Archives – this refers to author and date archives – as well as categories and tags WordPress also creates additional versions of blog content according to date of publication and author and again this is just duplicate content and should be no-indexed.
Other – definitely check the first box, leave the second box and the 3rd and 4th boxes are only relevant if you have submitted to DMOZ and Yahoo directory. If you have check them both if not it is irrelvant.
The social tab refers to your social media accounts and you csan enter the URLs of your company’s social media pages.
On the platform-specific tabs along the top you can enter more detailed informtion for Facebook, Twitter, Pinterest and Google+
Completing this section will provide Google with more information about your online properties and help Google build up a picture of your brand online.
The information will be added as meta-data to the HTML code that Google crawls when it visits your website.
An XML sitemap is a special sitemap for Google that you can submit to Webmster Tools and check that Google can find and index all your pages and other content.
Whilst there are other plugins available for this it makes sense to use the functionality here and reduce the overall number of plugins you are using on your WordPress site.
It is enabled by default and if you click on the box on this tab you will be taken to your XML sitemap.
Now you want the sitemap that Google accesses to tally-up with the content on your site that you are allowing Google to index, so that means you need to exclude from your XML sitemap all the categories, tags and archives that you have already set to no-index.
To do that first click on User Sitemap and check the Disable author/user sitemap box, then click on Post Types and check everything except the boxes for Posts and Pages.
Excluded Posts – if there are any private blog posts that you do not want Google to index you can add their ID numbers here. For most of you you can just ignore this tab.
Taxonomies – you’ll probably want to exclude ALL taxonomies from your sitemap – but again it does depend on what you initially checked in the Title & Meta section, but for the vast majority of business sites you’ll want to no-index everything apart from regular Pages and Posts.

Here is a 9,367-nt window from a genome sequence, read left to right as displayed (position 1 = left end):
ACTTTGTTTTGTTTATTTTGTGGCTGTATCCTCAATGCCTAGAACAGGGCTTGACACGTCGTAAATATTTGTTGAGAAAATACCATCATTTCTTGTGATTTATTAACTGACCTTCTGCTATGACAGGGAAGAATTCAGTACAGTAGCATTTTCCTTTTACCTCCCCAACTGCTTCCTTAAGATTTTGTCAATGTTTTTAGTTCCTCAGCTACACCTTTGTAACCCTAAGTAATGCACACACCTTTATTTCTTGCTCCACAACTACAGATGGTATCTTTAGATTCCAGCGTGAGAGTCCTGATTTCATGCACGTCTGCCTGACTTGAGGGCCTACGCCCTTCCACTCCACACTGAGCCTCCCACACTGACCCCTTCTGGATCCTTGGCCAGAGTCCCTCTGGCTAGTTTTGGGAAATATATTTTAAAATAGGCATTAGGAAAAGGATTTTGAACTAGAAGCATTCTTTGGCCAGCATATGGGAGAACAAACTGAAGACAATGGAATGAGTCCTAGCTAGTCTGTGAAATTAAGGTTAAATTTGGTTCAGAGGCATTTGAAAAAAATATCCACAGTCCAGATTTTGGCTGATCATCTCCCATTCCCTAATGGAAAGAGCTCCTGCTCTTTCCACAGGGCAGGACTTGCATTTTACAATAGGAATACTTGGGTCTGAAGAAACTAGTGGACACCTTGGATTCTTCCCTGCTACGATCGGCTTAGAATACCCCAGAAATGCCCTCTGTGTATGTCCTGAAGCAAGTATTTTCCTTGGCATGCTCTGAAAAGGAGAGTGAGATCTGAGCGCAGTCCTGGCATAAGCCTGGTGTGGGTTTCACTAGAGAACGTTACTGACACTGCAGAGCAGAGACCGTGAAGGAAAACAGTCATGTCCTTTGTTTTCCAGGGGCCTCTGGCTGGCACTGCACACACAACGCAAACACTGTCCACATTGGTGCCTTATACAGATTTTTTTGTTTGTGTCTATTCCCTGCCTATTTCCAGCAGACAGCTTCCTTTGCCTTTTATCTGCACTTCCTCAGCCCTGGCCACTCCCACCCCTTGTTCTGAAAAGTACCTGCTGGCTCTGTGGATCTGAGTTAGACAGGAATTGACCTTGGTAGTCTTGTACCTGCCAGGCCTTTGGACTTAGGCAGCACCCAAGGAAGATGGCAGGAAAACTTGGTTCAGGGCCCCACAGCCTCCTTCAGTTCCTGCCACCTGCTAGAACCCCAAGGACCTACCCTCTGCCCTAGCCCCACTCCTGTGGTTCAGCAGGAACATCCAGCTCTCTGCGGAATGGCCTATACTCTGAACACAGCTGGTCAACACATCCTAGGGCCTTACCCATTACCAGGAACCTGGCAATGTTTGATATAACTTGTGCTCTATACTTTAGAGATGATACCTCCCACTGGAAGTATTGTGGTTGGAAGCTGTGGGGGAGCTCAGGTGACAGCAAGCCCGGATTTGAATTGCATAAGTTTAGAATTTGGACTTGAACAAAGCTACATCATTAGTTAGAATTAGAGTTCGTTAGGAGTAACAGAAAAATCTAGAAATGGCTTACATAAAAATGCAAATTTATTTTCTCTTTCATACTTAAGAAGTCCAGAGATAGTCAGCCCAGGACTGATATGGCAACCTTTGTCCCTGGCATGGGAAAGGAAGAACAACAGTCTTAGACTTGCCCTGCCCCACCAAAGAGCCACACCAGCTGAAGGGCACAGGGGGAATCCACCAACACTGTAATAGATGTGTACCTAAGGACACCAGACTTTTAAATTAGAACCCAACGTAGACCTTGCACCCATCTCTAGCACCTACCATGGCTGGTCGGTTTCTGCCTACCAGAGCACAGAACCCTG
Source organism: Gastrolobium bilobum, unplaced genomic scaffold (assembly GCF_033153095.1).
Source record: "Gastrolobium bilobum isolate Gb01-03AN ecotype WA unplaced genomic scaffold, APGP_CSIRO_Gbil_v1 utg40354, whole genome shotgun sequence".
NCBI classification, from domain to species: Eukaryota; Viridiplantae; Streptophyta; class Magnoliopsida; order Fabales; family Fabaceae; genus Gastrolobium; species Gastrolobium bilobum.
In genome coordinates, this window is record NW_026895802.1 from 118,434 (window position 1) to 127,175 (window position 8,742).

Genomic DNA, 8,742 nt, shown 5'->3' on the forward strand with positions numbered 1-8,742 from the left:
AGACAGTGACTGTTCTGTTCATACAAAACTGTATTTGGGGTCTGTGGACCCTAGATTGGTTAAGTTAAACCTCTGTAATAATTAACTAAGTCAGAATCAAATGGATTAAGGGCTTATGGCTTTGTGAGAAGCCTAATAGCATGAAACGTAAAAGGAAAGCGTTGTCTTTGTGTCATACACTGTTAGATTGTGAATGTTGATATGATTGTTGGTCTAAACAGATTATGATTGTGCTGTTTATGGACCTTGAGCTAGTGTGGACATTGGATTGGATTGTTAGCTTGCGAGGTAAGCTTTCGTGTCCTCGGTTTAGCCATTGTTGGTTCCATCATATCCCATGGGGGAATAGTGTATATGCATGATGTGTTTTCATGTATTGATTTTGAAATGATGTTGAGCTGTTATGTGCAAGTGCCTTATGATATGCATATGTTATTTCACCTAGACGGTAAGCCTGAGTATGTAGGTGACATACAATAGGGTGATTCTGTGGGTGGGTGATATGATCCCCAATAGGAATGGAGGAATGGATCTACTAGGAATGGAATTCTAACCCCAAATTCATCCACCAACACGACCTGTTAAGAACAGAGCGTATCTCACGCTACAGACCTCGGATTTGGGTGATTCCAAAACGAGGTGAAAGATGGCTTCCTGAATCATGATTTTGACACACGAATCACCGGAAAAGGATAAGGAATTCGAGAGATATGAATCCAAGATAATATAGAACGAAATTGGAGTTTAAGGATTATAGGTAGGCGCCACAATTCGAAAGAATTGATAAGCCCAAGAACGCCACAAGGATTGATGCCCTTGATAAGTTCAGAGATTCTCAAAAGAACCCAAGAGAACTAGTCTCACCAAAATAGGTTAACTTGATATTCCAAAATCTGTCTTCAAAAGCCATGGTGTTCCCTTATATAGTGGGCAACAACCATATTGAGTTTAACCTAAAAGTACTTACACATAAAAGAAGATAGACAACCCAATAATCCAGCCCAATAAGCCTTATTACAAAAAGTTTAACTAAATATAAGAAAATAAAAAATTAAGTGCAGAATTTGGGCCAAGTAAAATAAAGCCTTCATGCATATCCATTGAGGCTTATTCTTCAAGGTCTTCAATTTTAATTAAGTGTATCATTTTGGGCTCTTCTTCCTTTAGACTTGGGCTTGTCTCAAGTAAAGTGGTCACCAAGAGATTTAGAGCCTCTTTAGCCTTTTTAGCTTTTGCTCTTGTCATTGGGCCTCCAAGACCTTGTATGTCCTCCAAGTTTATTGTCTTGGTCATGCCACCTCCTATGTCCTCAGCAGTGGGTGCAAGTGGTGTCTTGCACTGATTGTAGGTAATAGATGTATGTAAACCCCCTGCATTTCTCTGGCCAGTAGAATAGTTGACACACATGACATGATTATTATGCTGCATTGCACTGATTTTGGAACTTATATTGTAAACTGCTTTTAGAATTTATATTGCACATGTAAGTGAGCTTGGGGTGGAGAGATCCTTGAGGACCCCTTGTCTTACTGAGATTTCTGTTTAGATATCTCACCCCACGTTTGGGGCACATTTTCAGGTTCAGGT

Breadcrumbs – breadcrumbs are a trail of where your visitor has come from making it easy for them to see exactly where on the site they are and how they got there.
Whilst breadcrumbs are never a bad idea, most local business sites will not go more than two levels deep – meaning that a user will never be more than two clicks from Home – and so they are not an imperative. However if your website has a number of levels for example;
Then breadcrumbs become a valuable navigation aid for your visitors.
Permalinks – this is getting quite technical now so I’ll keep it simple. On this tab you will want to check the following options and leave the rest blank;
- Redirect attachment URL’s to parent post URL.
- Remove stop words from slugs.
This will prevent WordPress from giving every image you upload its own URL whihc is bad for SEO and will give you cleaner more descriptive and keyword rich URLS.
Also check the following in the Clean up head section
- Hide RSD Links
- Hide WLW Manifest Links
- Hide Shortlink for posts
Doing this will just make things cleaner and easier for Google to crawl and index your website.
You can safely ignore the final three menu tabs – Tools, search Console and Extensions – as these are advanced and only apply to very specific functionality.
The one big take-away from today’s podcast is that you must no-index all the other versions of your pages and posts by checking the no-index box for everything except Posts and Pages, so that includes;
- Author archives
- Date Archives
- And any other versions that your theme creates.
Follow that up by editing your XML sitemap to reflect that – you really only want Pages and Posts appearing in your XML sitemap.
Once you have done these two things everything else is a bonus – these are the two actions that will make the most difference and after doing that you can lookat the other functions as you see fit.
That’s the end of today’s episode – next time we will be looking at Part 2 of the WP SEO by Yoast plugin and how you can optimise individual posts and pages on your website.